Tuesday, October 8, 2013

Discourse on the Great Recession – Leverage

Leverage refers to the use credit to increase returns on a given amount of equity. If one holds $10 in equity – invests it and makes a dollar they have garnered a 10% return; if one uses that same $10 to barrow $100 and invests the $100 and makes $10 – the $10 of equity has garnered a 100% return. This is better, at least, until there is an equal decline in value then then loses are as dramatic.

In the Stock market people are provisioned the ability to borrow using stocks as collateral, when a brokerage (or a provisionary of funds) sees a decline in stock price, their security for the loan, they make a margin call – requiring the borrower to payback funds. When there is a widespread crisis of confidence, margin calls can generate a cascading event, where, as people liquidate their positions to satisfy margin calls – the value of stock decreases – prompting more margin calls. This transpired at the beginning of the Great Recession and was part of the complex of causal events.

It was estimated in 2006 the United States as a nation was levered at about 11 to 1 – an entire economy that had $1 of equity for every $11 of debt. When all the effects of the crisis of confidence occurred and people exited the field or were forced to – the value of assets decreased, however, the debt remained. It becomes very difficult to effect growth in an economy when people are holding large amounts of debt, their ability or appetite for more debt is curtailed. Worse than the immediate effects of this debt, is that it weighs on economic growth for a long time. For the average person, when their house value drops and their mortgage stays the same, their ability to borrow more money and purchase goods is curtailed.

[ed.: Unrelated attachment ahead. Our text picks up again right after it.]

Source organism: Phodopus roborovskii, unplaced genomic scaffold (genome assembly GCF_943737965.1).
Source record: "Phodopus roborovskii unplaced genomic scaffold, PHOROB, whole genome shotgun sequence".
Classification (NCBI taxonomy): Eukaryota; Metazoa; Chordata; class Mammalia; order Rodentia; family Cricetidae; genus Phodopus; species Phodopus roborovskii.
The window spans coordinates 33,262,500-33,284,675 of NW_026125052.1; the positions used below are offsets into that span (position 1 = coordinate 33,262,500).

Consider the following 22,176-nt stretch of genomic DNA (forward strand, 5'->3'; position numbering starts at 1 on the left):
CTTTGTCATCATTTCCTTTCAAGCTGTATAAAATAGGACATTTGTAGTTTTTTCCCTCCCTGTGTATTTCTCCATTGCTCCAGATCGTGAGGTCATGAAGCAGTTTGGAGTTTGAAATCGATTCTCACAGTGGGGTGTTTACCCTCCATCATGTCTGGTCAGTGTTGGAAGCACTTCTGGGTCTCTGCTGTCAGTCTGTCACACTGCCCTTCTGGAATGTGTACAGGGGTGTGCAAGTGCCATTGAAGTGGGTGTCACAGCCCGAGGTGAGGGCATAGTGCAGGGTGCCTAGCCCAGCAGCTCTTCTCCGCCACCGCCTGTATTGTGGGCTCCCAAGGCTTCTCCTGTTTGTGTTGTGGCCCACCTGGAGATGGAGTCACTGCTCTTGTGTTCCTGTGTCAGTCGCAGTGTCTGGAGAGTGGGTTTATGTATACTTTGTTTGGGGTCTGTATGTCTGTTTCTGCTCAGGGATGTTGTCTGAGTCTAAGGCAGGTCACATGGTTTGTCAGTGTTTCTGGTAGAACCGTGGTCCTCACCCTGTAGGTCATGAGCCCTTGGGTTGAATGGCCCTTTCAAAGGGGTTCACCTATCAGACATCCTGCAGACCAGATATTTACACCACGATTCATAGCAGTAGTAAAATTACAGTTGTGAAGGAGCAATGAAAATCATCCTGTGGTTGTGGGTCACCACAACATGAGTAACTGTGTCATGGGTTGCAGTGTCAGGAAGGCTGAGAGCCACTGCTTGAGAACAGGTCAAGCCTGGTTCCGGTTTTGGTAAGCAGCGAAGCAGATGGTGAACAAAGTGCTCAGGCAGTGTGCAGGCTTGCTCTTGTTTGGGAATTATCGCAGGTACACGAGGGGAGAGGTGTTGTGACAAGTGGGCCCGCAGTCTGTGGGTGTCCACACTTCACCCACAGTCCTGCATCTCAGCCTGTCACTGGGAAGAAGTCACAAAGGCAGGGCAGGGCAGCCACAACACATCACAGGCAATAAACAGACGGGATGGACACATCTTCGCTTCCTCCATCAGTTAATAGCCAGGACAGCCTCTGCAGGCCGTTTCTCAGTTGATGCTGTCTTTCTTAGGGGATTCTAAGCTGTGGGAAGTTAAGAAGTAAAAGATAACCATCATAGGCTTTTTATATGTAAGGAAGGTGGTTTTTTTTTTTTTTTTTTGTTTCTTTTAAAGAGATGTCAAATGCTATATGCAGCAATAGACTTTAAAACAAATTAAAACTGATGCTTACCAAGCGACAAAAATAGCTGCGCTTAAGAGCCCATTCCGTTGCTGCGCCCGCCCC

There is a phenomena that occurs in the presence of credit; in real estate it is common to have a 10 acre piece of land worth more per acre than a 100 acre piece of land. The reason in that when the hundred acre piece of land is subdivided into 10 pieces there are more people who can afford the 10 acre piece of land than the 100 acre piece of land, effecting an increase in demand for the small parcel of land relative to the larger parcel – the increase in relative value between the more expensive asset and the lease expensive is referred to as a “liquidity premium”. Credit in general and credit configuration has this same effect – by making assets more affordable by amortizing their cost over years you increase the pool of available buyers and exert upward pressure on the assets value.  This is true also of credit configuration, by extending amortization periods you have the effect of making an asset more available – hence increasing demand and exerting upward pressure on price.

It was the extended period of well rewarded leverage and credit availability that effected an over valuation of stocks and related products. It was the availability of credit and credit configuration that effected massive secular inflation and the resulting bubble in the housing sector.   
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